Michael Sinz wrote:
>> Is there a compelling reason to prevent a partial-access-granted user from
>> changing the two properties he's allowed to see?
> I wonder if this is correct. Just because you can see part of the commit
> information, does that mean it is safe or correct to be able to change it?
See, this is where things devolve into a matter of definitions. When you
phrase it like "Just because you can see part of the commit information...",
then yeah, it feels like the status quo is correct. But you can also phrase
it like "Just because you can see a particular revision property...", at
which point we're not talking about someone undermining the whole of
something by virtue of access to a small part of it.
So part of the question I'm asking is, is The Revision Metadata (meaning the
changed-paths list and all properties on the revision) a "whole" that needs
protecting in this way? I lean towards, "no". Why? Because our whole
security model is path-based (not revision-based), and the only reason we
have to muck with this whole weird staged revision access thing is because
in Subversion, multiple changed paths are bound to a single revision with a
single log message and single author and single date. Had we a CVS-like
model with per-path log messages, we wouldn't even be having this
discussion. The only reason, IMO, that we even talk about this state as
"partial revision access" is for convenience -- it's much easier to say that
than to say the user has "read access on some of the changed paths in the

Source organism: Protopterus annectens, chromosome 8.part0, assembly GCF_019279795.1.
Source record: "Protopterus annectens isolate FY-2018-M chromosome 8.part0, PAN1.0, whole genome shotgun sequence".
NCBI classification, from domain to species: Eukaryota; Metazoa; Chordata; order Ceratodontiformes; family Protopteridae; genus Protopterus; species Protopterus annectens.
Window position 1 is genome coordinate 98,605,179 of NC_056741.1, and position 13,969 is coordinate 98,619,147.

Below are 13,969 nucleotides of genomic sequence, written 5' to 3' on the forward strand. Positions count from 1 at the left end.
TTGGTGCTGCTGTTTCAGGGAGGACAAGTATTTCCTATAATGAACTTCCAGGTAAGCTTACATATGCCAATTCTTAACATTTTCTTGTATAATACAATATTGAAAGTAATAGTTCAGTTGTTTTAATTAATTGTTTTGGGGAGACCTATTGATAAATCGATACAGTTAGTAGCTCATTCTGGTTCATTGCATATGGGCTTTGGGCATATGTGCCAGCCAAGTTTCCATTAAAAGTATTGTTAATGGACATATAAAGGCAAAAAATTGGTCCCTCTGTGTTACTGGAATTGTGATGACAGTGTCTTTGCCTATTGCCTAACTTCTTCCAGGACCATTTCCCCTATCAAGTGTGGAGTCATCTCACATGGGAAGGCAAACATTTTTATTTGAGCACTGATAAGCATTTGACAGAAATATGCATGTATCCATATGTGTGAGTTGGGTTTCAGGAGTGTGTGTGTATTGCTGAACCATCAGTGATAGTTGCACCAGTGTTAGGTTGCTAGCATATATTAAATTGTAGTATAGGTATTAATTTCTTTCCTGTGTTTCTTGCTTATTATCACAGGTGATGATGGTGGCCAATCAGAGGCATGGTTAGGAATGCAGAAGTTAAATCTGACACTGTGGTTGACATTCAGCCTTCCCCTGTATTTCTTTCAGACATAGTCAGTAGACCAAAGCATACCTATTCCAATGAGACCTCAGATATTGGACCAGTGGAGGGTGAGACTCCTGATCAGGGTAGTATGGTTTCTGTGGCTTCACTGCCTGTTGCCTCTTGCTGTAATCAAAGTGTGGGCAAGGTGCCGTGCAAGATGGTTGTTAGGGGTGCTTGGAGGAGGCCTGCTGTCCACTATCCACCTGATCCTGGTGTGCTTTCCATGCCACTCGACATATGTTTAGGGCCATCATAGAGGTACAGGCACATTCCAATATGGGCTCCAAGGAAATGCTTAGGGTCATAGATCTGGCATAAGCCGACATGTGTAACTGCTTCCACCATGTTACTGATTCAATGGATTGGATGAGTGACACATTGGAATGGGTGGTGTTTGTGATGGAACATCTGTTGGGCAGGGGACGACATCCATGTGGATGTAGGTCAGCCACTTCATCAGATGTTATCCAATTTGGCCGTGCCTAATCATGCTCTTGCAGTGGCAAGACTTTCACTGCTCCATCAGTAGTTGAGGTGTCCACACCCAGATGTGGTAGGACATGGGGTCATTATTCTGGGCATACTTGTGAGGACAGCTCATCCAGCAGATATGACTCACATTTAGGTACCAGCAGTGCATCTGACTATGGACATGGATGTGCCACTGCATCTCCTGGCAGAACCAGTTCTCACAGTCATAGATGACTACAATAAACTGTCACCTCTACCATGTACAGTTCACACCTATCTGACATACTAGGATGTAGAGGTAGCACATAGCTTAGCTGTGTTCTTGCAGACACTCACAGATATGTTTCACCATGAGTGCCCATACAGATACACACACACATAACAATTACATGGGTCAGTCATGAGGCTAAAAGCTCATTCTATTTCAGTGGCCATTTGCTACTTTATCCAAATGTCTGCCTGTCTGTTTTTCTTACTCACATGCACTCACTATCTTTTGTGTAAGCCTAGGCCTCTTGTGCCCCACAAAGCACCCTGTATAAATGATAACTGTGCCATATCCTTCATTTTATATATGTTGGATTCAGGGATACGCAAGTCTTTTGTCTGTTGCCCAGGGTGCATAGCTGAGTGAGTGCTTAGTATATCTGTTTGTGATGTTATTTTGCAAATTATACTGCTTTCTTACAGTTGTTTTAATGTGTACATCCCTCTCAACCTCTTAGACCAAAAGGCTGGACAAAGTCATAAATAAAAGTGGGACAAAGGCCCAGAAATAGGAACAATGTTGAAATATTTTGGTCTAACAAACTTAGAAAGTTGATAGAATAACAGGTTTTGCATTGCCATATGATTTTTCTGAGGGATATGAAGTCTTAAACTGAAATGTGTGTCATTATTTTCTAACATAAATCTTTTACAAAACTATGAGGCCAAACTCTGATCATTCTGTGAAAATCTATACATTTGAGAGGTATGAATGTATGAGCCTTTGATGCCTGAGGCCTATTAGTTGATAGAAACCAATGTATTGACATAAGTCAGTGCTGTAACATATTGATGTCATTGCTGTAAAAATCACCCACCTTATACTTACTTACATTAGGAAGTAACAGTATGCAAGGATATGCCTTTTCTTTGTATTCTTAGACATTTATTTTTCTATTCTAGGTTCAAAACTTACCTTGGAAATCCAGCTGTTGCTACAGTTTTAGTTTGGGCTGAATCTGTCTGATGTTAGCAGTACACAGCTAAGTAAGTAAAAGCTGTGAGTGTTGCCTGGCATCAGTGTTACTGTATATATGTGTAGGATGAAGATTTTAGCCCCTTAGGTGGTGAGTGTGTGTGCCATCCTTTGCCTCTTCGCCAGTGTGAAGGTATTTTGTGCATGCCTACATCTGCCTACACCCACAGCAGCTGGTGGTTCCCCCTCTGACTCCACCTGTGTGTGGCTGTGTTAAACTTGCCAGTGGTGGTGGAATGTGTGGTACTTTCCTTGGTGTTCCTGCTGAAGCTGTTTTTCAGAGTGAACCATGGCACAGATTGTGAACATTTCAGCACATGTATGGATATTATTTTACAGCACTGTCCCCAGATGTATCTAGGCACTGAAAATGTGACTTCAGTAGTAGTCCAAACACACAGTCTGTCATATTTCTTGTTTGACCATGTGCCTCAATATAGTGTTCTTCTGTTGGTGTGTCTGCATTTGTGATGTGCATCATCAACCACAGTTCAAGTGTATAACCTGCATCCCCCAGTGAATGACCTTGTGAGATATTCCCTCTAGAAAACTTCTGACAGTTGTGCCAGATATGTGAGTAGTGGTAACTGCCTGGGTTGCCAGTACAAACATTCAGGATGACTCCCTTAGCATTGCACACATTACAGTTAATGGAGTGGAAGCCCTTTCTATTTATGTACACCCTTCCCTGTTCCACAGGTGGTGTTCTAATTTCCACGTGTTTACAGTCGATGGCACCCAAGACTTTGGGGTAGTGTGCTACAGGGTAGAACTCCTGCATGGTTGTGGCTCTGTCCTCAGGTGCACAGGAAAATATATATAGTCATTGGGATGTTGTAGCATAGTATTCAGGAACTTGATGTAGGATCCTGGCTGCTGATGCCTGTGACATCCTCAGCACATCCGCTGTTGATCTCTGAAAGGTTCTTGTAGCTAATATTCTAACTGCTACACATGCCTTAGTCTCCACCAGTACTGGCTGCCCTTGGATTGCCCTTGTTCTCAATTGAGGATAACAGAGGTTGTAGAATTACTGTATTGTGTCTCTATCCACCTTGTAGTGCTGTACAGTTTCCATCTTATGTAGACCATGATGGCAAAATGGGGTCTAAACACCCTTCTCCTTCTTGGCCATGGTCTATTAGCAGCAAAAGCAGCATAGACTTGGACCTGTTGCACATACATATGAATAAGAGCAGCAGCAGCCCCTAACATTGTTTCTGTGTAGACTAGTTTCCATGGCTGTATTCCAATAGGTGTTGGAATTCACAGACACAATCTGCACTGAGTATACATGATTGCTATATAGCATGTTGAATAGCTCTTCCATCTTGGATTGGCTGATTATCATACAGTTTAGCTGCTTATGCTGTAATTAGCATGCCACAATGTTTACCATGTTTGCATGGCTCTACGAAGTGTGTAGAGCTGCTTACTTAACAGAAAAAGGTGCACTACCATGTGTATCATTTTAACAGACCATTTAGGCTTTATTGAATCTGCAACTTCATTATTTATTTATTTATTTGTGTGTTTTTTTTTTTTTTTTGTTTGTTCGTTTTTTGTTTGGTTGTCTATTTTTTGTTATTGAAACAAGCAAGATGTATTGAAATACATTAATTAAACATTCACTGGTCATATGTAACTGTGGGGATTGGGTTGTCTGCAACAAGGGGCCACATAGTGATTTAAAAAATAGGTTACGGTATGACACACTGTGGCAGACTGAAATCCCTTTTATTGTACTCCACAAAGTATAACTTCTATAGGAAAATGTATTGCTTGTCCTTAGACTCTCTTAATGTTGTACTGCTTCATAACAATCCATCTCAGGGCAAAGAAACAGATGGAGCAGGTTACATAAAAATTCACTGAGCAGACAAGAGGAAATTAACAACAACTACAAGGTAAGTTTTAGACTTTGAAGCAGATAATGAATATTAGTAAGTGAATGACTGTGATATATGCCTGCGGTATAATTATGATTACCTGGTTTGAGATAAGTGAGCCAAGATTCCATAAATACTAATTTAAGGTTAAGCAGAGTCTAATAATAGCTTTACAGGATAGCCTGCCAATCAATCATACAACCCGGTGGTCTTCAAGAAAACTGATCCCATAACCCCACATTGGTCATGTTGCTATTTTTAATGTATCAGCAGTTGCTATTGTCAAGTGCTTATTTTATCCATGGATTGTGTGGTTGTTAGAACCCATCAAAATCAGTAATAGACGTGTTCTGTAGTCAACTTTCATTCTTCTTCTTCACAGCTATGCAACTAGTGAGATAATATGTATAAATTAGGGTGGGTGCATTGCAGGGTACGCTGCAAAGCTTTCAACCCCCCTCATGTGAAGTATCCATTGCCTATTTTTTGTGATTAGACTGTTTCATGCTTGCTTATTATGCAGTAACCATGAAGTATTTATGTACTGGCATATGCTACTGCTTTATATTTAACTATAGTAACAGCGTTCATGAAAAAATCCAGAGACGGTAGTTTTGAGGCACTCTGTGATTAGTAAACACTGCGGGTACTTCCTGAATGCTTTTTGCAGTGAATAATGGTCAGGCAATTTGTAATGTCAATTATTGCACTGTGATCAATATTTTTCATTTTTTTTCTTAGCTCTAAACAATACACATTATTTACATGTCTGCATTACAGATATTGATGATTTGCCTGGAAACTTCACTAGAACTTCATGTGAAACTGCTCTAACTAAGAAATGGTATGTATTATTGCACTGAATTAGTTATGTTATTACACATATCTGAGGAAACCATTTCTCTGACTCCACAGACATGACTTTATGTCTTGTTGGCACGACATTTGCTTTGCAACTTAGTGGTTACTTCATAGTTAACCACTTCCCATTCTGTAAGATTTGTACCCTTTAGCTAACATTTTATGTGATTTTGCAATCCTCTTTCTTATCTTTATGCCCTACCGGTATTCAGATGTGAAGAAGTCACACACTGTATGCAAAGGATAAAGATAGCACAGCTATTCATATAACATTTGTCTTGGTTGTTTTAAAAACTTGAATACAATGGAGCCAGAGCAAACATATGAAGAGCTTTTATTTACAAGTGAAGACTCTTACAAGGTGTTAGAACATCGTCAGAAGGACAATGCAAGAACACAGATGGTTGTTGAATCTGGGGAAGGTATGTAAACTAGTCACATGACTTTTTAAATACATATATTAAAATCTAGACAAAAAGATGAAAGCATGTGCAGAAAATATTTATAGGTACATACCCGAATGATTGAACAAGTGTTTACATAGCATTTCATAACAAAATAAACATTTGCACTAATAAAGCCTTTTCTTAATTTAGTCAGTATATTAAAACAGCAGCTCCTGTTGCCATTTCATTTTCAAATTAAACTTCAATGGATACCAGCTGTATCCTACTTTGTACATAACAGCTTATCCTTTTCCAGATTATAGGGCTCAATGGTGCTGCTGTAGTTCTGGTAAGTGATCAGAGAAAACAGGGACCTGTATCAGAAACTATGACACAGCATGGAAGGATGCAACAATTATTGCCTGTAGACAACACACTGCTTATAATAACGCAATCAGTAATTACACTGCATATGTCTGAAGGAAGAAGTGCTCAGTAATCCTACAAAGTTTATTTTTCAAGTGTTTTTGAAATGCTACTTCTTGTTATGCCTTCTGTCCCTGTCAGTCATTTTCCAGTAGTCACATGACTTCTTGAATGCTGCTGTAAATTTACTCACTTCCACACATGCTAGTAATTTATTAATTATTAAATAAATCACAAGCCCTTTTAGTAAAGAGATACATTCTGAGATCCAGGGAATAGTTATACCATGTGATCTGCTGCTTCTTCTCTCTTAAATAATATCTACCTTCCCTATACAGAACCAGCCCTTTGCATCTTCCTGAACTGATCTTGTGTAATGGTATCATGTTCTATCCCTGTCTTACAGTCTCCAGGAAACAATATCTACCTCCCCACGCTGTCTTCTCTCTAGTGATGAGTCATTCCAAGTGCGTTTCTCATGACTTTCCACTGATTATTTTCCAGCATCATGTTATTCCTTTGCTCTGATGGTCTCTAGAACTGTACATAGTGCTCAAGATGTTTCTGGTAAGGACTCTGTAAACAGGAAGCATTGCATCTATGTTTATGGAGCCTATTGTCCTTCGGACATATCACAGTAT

revision and two of the revision properties".
Also, I can't conceive of any real harm in letting someone tweak the author
or date of a partially-accessible revision. Okay, maybe if there's some
custom script in place that emails committers weekly the full log messages
of all the commits they made that week ("Subject: What You Did Last Week"),
this would let someone claim a revision that wasn't his and possibly see
privileged svn:log information when that email hits. But I think that's a
> PS - even in the repositories where we have this tight security, I have not
> seen even one commit that crosses boundaries. This is, most likely, due to
> the fact that very few people have rights across boundaries, but even those
> that do have never caused such a commit.
And this is what I suspect is true for most folks. (But thanks for the data
By the way, I don't feel actually feel very strongly about any of this. My
agenda is simple: (re)determine the policy, and (most importantly)
*document it and its reasons in the notes/ directory*.
C. Michael Pilato <email@example.com>
CollabNet <> www.collab.net <> Distributed Development On Demand
Received on Mon May 21 15:34:55 2007